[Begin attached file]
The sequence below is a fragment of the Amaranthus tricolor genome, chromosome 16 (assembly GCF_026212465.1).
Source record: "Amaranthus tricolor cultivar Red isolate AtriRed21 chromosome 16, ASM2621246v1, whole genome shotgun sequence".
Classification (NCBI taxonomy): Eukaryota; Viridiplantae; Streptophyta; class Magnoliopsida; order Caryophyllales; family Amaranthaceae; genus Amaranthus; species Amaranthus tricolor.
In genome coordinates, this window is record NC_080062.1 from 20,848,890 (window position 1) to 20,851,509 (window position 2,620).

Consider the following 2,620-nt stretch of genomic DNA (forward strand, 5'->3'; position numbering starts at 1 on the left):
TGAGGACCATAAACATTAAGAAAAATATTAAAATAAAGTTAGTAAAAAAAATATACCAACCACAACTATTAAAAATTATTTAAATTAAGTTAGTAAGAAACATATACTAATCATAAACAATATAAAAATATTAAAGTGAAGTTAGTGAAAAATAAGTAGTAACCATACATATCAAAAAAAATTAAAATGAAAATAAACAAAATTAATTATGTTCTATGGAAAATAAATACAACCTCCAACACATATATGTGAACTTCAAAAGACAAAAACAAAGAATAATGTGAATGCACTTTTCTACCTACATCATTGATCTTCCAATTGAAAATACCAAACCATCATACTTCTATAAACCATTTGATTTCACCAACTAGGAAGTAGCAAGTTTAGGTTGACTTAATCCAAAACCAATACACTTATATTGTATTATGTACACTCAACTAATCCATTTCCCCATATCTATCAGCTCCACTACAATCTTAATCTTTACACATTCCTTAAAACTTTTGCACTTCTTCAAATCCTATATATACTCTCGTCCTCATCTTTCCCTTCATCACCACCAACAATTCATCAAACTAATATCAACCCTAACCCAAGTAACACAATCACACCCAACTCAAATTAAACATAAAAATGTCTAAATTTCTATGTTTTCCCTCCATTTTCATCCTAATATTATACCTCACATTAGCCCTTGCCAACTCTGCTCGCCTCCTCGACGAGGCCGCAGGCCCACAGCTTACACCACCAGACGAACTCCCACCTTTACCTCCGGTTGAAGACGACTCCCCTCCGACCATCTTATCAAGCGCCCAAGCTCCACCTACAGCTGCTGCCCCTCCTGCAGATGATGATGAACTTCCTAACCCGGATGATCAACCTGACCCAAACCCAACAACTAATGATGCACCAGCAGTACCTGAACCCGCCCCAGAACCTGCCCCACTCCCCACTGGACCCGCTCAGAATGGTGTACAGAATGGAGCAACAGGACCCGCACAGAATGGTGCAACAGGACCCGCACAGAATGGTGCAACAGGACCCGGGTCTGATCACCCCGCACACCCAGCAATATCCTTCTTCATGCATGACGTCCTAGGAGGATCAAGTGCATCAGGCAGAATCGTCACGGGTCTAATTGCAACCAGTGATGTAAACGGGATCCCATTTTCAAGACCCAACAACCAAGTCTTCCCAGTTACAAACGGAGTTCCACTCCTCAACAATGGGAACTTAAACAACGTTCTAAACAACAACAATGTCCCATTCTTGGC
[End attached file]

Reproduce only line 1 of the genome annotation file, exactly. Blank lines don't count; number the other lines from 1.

The sequence below is a fragment of the Amaranthus tricolor genome, chromosome 16 (assembly GCF_026212465.1).